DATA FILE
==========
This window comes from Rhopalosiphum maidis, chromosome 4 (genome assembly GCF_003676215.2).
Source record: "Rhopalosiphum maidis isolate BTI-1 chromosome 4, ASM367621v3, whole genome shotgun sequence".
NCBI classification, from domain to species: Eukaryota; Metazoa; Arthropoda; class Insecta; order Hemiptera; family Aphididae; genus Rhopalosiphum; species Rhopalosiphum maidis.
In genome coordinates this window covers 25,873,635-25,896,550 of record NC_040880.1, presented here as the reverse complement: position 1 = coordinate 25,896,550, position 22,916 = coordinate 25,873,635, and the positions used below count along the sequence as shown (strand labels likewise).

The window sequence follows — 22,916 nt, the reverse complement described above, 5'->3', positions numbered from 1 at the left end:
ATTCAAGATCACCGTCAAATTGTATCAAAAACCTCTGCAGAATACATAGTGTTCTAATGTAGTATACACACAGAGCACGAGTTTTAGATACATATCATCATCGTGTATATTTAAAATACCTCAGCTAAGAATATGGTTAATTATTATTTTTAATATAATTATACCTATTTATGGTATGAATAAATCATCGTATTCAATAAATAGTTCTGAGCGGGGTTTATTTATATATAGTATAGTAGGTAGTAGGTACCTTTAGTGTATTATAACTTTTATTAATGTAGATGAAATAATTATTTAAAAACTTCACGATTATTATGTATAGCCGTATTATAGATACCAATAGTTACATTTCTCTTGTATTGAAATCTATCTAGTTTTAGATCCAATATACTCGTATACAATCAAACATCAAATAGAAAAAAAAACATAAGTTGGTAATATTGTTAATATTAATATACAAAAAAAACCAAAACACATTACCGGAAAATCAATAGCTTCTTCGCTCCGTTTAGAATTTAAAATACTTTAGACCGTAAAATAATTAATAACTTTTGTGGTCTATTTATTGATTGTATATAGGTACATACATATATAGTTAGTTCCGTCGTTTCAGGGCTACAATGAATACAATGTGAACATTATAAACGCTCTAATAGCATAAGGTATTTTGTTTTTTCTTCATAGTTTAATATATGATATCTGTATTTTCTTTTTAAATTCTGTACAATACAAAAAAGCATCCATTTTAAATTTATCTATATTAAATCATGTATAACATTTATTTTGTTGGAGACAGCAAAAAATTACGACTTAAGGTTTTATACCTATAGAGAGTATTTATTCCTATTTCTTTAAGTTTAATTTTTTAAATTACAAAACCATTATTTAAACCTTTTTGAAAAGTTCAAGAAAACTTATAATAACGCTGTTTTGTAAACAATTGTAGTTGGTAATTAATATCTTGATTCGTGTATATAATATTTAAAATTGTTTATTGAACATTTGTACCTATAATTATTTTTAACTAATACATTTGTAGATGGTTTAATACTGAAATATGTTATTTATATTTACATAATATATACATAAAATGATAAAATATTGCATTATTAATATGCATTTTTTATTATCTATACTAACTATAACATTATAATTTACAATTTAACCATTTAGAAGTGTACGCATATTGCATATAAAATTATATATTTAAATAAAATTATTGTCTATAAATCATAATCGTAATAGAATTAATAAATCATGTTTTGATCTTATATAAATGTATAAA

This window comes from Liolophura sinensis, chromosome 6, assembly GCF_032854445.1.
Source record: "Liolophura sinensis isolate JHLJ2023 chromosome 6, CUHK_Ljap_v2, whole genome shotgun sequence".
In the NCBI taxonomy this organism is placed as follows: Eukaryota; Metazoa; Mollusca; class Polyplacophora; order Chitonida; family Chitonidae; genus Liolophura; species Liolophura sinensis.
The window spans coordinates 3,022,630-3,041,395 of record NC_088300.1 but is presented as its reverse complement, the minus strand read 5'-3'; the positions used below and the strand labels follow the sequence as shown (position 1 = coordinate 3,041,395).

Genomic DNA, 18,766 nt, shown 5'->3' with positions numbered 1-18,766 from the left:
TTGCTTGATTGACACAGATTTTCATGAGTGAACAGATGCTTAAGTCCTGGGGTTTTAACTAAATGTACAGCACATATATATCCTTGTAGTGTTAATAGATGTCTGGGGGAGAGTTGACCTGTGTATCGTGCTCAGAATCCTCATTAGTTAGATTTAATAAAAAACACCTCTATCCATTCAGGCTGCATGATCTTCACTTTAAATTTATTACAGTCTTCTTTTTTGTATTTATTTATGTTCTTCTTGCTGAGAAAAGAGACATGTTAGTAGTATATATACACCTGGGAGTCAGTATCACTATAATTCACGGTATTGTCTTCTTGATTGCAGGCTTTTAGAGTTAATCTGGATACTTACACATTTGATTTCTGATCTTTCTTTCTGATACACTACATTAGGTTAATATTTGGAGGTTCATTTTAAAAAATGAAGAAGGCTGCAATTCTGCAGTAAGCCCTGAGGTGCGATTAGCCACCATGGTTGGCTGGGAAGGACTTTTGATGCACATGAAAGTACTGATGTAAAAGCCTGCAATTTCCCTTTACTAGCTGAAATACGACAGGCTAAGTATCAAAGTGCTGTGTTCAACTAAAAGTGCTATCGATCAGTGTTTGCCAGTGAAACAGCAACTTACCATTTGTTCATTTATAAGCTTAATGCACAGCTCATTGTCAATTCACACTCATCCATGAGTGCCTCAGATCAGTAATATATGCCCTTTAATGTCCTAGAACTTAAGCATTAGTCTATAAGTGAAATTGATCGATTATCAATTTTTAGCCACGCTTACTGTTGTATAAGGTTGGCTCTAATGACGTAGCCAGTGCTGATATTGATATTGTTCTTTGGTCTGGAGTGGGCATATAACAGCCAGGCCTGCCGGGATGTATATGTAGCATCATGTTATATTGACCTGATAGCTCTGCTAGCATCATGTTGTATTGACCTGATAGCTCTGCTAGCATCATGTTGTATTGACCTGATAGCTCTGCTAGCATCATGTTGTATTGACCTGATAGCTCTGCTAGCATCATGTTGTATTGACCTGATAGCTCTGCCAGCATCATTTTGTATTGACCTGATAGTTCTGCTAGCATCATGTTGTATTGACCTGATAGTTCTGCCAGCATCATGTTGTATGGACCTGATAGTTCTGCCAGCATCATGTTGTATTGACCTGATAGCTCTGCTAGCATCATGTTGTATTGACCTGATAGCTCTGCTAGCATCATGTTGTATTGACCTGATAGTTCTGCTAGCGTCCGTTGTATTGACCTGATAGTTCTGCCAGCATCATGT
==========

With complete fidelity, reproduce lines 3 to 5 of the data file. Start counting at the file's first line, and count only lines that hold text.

NCBI classification, from domain to species: Eukaryota; Metazoa; Arthropoda; class Insecta; order Hemiptera; family Aphididae; genus Rhopalosiphum; species Rhopalosiphum maidis.
In genome coordinates this window covers 25,873,635-25,896,550 of record NC_040880.1, presented here as the reverse complement: position 1 = coordinate 25,896,550, position 22,916 = coordinate 25,873,635, and the positions used below count along the sequence as shown (strand labels likewise).

The window sequence follows — 22,916 nt, the reverse complement described above, 5'->3', positions numbered from 1 at the left end: